Dave's kidnapping raises an important related question: What if the incident had happened in front of Jimmy's home? Would the Flats, depicted as being more close-knit than the Point, especially in 1975, have been quiet enough for this incident to occur? After the kidnappers force Dave into their car, Sean's street becomes "empty again … gone mute with the slam of the car door." Furthermore, only one witness heard anything the night of Katie's murder because the street it occurred on was empty, burned out, and lost in the urban shuffle; only one old woman lived there. In 1975, the street had been more vital. While Sean's street was not exactly vacant, Lehane depicts those who live in the Point as more concerned with their own well-being than that of the neighborhood as a whole. When Dave returns to the Flats after his kidnapping, the narrator compares the lively block party he receives with what might have occurred in the Point: "They had block parties, sure, but they were always planned, the necessary permits obtained, everyone making sure everyone else was careful around cars, careful on the lawns…."
In the Flats, neighbors are the same as family; people who live there are less concerned with the privacy of others. Flats residents are insiders because their community encourages it. They possess a unified identity of extended family. Point residents appear to have no community to be inside of at all, and therefore are a neighborhood of outsiders. When Dave returns, it seems everyone who lived in the Flats attends his party. Although crime and violence seem to be commonplace in the Flats and the Point neighborhood may contain more law-abiding citizens, the investment that Flats insiders have in their community may have made it a safer place to live.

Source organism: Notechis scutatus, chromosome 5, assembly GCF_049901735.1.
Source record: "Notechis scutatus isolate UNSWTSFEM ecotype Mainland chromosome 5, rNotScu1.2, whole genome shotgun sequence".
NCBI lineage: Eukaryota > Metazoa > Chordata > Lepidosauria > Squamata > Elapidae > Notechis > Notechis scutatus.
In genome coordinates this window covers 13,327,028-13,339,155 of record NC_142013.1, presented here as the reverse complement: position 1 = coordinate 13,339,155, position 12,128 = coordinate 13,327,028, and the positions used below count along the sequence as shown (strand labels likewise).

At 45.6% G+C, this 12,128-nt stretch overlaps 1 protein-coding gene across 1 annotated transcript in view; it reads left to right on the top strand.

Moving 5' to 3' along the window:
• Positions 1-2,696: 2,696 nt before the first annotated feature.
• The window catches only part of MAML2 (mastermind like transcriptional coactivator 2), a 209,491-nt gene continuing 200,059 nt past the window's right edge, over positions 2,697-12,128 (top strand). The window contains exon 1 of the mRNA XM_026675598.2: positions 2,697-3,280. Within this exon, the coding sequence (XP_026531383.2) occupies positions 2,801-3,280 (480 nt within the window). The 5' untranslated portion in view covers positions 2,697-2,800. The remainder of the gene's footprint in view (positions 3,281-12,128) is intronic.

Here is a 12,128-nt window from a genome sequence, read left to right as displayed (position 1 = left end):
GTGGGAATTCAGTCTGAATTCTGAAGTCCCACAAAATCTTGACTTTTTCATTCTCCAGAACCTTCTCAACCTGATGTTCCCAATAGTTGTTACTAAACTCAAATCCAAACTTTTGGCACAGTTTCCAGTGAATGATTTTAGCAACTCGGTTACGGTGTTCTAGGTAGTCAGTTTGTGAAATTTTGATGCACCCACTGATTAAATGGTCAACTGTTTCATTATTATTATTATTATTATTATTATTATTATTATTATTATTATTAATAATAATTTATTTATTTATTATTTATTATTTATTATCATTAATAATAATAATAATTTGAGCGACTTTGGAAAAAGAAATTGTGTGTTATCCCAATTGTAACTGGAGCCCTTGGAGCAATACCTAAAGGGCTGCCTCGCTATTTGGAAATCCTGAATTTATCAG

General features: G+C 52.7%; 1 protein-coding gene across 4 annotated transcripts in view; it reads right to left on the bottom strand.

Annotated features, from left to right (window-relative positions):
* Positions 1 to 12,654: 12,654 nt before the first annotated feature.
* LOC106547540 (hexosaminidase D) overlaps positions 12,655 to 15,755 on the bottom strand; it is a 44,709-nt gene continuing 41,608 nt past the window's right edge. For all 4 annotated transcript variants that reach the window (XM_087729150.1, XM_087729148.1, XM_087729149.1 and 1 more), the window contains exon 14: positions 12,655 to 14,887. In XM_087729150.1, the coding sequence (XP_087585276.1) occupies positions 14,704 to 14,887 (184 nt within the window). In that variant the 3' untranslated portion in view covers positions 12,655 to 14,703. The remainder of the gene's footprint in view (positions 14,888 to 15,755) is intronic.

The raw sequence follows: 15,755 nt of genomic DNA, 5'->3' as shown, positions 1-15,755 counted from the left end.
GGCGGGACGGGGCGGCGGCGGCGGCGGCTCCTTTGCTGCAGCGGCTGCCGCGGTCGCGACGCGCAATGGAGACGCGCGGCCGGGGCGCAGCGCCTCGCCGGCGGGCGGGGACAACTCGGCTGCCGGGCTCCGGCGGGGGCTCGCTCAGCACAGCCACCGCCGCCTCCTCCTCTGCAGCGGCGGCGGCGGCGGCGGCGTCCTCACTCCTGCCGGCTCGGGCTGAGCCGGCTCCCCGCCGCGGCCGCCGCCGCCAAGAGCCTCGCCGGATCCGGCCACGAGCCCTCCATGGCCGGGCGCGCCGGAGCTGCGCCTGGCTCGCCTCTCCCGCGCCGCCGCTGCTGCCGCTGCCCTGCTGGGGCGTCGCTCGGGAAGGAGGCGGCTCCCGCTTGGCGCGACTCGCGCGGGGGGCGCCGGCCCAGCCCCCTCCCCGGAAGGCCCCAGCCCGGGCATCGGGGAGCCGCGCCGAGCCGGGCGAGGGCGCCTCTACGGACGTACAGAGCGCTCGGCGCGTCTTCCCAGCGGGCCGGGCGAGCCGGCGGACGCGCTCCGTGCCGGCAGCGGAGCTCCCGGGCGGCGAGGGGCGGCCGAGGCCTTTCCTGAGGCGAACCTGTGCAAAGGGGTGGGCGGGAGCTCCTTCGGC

Source: A. Petruso, Critical Essay on Mystic River, in Literary Newsmakers for Students, Thomson Gale, 2006.
TOPICS FOR FURTHER STUDY
- In a one-page essay, compare and contrast the film version of Mystic River with the book. What aspects of the novel changed when it was adapted to film? Would you have left in these parts? What was lost and what was gained by adapting the book into a movie? Which version most effectively depicts the basic story?
- Look up the definition for "feminism in literature" and in a one-page essay, examine the complex way in which women are depicted in Mystic River. Would you consider Lehane a feminist author? Are any of the women fem inist in nature? How would you describe the kinds of women depicted in the book?
- The issue of social class underscores the story in Mystic River. Most of the characters in the book are working class. Throughout its history, Boston has been known for its class tensions. Find a book or film that explores this topic. Make a one-page list that compares and contrasts how the book or film you find and Mystic River deal with social class.
- The ending of Mystic River leaves open the possibility of a sequel. Sean has yet to prove that Jimmy killed Just Ray and Dave Boyle, while Jimmy plans a return to the criminal life. If you were going to write a sequel to the novel, where would you take the story? How do you see the drama playing out based on what you know? Write a one-page summary of the sequel, giving the second book an original title.
In the following essay, Dunn visits the south Boston neighborhoods on which Mystic River's fictional Buckingham is based to learn about Lehane's impetus to write and how his experiences in those neighborhoods inspire his fiction.